Sunday, June 16, 2024

Reps. Jones and Pearson Reinstated to Original Positions

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Featured Photo by Jorge Avila

Story by Jenene Grover

Tennessee’s House of Representatives voted to expel Democrat members Justin Jones and Justin Pearson on April 6. Both of their city councils voted to reinstate them less than a week later.

The original expulsion vote was unprecedented and made history in Tennessee, as the only previous expulsions have occurred due to representatives breaking the law.

Reps. Gloria Johnson, Jones and Pearson were protesting gun violence as a result of the March 27 Covenant School shooting. As each member broke a House rule by approaching the well without permission, all three faced expulsion, which needs a two-thirds majority to pass.

“The reason my colleagues felt the need to go the well and have their voices be heard without permission was because too often the question is called procedurally or we are not allowed to speak our voice,” said Tennessee House Democratic Caucus Chair John Ray Clemmons.

Jones was expelled 72-25 along party lines with the exception of Republican Rep. Charlie Baum voting against his expulsion.

“It was sickening. It was not a legitimate debate. They started the whole process like it was going to be a legal proceeding with them issuing and sharing facts and why they think they should be expelled and that they were trying to build this case, and it just devolved into nonsense,” said Democrat Rep. Bob Freeman, representing District 56 where the Covenant School is located.

During the discussion, Republican Rep. Kelly Keisling called to end discussion and move to a vote on the legislation. The House Democrats’ reaction to this was outright anger; even commonly levelheaded Clemmons yelled at the legislature about their immaturity.

“The source of my real frustration was if you’re going to take this unjust and unconstitutional action, then you better be prepared to fully debate it because that’s the reason for their actions originally, and if witnessing injustice is so uncomfortable, then why are we doing it in the first place?” said Clemmons.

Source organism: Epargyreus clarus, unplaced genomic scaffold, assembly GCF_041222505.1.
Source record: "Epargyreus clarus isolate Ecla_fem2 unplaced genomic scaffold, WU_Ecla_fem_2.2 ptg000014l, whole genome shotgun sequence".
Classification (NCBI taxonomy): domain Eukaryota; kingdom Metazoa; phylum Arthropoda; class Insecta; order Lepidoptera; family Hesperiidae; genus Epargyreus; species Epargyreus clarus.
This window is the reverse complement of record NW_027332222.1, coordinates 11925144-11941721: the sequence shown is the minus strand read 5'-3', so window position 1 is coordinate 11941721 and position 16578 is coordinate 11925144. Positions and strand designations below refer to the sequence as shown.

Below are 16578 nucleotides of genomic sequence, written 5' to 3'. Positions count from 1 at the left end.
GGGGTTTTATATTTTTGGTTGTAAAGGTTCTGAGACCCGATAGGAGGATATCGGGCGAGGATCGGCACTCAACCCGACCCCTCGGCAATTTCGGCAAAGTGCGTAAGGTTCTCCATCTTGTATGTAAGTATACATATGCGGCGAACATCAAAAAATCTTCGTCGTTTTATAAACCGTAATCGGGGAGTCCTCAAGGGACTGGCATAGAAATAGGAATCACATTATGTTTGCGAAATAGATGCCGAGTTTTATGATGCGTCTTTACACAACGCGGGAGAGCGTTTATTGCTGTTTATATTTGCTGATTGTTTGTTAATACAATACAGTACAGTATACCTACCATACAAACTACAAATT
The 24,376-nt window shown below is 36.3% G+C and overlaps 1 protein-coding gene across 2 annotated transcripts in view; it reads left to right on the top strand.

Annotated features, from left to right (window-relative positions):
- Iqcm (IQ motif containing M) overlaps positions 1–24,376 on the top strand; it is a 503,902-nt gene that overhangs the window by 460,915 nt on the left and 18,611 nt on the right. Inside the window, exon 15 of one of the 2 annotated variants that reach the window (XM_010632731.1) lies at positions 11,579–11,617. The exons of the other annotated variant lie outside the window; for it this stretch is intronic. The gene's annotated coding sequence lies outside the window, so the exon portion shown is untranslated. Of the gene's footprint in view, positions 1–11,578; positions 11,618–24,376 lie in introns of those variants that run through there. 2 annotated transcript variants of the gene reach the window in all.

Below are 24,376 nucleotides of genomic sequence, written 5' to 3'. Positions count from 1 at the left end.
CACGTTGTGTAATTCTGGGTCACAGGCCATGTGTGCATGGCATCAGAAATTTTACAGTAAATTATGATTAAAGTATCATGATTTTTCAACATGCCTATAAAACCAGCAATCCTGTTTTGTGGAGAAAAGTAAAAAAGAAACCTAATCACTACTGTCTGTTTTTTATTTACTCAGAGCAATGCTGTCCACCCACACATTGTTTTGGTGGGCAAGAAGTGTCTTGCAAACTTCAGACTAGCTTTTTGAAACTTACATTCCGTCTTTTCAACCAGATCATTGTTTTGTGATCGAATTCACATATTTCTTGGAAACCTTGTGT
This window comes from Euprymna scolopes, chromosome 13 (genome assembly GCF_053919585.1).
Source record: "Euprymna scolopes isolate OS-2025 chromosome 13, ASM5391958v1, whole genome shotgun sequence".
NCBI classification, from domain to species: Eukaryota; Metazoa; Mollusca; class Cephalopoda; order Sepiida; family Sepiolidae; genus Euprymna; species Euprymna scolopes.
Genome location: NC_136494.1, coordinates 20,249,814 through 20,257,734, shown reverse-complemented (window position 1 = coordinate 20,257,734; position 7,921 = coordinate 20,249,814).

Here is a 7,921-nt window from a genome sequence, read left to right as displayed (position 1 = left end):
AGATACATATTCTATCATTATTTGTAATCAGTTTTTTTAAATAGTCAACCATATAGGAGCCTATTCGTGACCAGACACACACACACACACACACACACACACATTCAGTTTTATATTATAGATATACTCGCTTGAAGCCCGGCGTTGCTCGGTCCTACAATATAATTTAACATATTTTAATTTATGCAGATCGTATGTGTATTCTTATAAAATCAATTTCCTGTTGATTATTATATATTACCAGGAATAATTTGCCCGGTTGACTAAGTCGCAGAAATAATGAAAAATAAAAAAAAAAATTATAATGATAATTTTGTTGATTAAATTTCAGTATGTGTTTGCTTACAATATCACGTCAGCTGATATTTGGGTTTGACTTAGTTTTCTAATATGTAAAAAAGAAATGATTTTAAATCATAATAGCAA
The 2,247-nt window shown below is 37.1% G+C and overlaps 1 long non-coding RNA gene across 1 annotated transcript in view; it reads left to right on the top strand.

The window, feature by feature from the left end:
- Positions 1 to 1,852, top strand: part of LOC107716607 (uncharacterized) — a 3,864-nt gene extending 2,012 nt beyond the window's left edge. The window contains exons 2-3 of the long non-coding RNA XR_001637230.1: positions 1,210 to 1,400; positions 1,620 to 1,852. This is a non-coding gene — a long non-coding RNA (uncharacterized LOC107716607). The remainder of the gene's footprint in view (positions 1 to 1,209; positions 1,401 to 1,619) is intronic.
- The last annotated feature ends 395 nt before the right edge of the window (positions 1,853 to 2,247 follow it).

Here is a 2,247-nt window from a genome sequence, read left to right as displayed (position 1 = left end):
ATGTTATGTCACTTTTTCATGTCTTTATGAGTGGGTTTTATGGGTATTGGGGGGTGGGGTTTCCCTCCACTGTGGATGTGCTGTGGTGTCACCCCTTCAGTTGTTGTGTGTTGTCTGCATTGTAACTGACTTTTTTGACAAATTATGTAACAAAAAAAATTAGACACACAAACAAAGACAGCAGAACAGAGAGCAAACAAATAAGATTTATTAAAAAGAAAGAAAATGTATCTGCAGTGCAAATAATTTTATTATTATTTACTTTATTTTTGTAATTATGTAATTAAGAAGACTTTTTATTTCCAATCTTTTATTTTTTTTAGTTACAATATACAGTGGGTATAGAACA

Johnson remained with a vote of 65-30, with seven Republican representatives voting no: Rep. Jody Barrett, Rep. Rush Bricken, Rep. Bryan Richey, Rep. Lowell Russell, Rep. Mike Sparks, Rep. Sam Whitson and Rep. Baum.

Russell said he took the evidence of each individual into consideration when voting, which he said is why he did not choose to expel Johnson.

Richey said he cared about the situation at hand rather than the prospect of how the vote would make him look while getting reelected.

“So many other legislators out there make decisions on, ‘Will this get me reelected or not, or will this be an issue?’ and I’m looking at everything on, ‘What do I feel is the right appropriate thing to do,’” said Richey.

Each Republican representative that voted against expelling any members has received intense backlash, with some even receiving death threats, however, both Richey and Russell said they felt they were doing the right thing and would not change their votes.

“CNN wanted to ask me questions, and I answered all the questions honestly. Then, I get 40 phone calls calling me a racist and a liar and ‘I hope you’re going to have dead babies in your dreams, dead babies smother your kids, and there’s a special place in Hell for you and Trump and Hitler,’” said Richey.

Pearson was expelled 69-26, with Republican Reps. Baum, Richey and Gillespie voting against the expulsion.

Richey said he did not wish to expel any of the members but still voted Jones out because prior to the meeting Jones hinted at wanting to be expelled.

“He came into my office, we spoke briefly Wednesday when he came in there, and he said, ‘Hey if I get expelled, this will all end up making national news’. . . and he was talking about how big of a name he was going to end up being and that Metro Council was going to reappoint him,” said Richey.

Many are still calling for gun legislation to be passed by the legislature, but the time of year is stopping members from doing so.

“The filing deadline was back on January 28 or 29 or something, it was the end of January. So even if we wanted to introduce some type of legislation right now, we wouldn’t be able to,” said Richey.

Gov. Bill Lee signed an executive order regarding red flag processes, meaning that mental health and criminal background will be investigated prior to a citizen purchasing a gun.

“If we want to rely on this ‘good-guy-with-a-gun’ theory, we need to make sure only the good guys are getting guns,” said Freeman.

Tennessee’s political discussion about gun violence and safety and the State House expulsions has sparked polarized debate around the whole country.

“If all of the facts were actually out there for the public and not in a partisan way but in a truthful manner, then what’s dividing this country would not be dividing this country,” said Richey.

The expulsions were covered on national and international news, something that Jones called an embarrassment in his opening speech.

“Serving the legislature is both a great joy and sometimes brings a great sadness because I have a front-row seat for some of the most hateful actions that our state, in my time, has put forth,” said Freeman.

Jenene Grover is the politics and government reporter for MTSU Sidelines.

To contact News Editor Kailee Shores and Assistant News Editor Alyssa Williams, email newseditor@mtsusidelines.com.

For more news, visit www.mtsusidelines.com, or follow us on Facebook at MTSU Sidelines or on Twitter and Instagram at @mtsusidelines.

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